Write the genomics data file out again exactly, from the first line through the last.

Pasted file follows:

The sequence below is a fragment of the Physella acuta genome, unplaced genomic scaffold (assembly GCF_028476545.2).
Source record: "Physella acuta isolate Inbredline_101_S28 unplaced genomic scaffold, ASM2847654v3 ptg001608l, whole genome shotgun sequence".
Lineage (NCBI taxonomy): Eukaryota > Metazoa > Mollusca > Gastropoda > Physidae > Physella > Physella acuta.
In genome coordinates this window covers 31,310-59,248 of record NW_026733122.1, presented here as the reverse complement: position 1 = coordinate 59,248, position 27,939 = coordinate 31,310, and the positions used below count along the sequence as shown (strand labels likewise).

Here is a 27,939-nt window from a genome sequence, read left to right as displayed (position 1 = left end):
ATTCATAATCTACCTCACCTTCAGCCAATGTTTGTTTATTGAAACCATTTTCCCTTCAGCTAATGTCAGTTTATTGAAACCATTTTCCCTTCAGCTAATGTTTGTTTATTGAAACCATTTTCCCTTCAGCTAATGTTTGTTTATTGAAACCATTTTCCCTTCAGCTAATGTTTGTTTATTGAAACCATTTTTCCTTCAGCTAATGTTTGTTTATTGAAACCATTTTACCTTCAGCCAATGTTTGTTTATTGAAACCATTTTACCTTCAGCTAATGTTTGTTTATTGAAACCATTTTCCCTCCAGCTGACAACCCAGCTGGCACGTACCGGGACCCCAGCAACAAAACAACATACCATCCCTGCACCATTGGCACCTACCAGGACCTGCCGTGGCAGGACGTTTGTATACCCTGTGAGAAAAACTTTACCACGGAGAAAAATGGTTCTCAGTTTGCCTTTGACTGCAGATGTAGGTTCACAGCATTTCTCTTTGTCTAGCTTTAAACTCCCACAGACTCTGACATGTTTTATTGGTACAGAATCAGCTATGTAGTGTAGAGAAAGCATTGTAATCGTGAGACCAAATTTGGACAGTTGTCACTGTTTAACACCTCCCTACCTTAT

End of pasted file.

The sequence below is a fragment of the Physella acuta genome, unplaced genomic scaffold (assembly GCF_028476545.2).
Source record: "Physella acuta isolate Inbredline_101_S28 unplaced genomic scaffold, ASM2847654v3 ptg001608l, whole genome shotgun sequence".
Lineage (NCBI taxonomy): Eukaryota > Metazoa > Mollusca > Gastropoda > Physidae > Physella > Physella acuta.
In genome coordinates this window covers 31,310-59,248 of record NW_026733122.1, presented here as the reverse complement: position 1 = coordinate 59,248, position 27,939 = coordinate 31,310, and the positions used below count along the sequence as shown (strand labels likewise).

Here is a 27,939-nt window from a genome sequence, read left to right as displayed (position 1 = left end):
ATTCATAATCTACCTCACCTTCAGCCAATGTTTGTTTATTGAAACCATTTTCCCTTCAGCTAATGTCAGTTTATTGAAACCATTTTCCCTTCAGCTAATGTTTGTTTATTGAAACCATTTTCCCTTCAGCTAATGTTTGTTTATTGAAACCATTTTCCCTTCAGCTAATGTTTGTTTATTGAAACCATTTTTCCTTCAGCTAATGTTTGTTTATTGAAACCATTTTACCTTCAGCCAATGTTTGTTTATTGAAACCATTTTACCTTCAGCTAATGTTTGTTTATTGAAACCATTTTCCCTCCAGCTGACAACCCAGCTGGCACGTACCGGGACCCCAGCAACAAAACAACATACCATCCCTGCACCATTGGCACCTACCAGGACCTGCCGTGGCAGGACGTTTGTATACCCTGTGAGAAAAACTTTACCACGGAGAAAAATGGTTCTCAGTTTGCCTTTGACTGCAGATGTAGGTTCACAGCATTTCTCTTTGTCTAGCTTTAAACTCCCACAGACTCTGACATGTTTTATTGGTACAGAATCAGCTATGTAGTGTAGAGAAAGCATTGTAATCGTGAGACCAAATTTGGACAGTTGTCACTGTTTAACACCTCCCTACCTTAT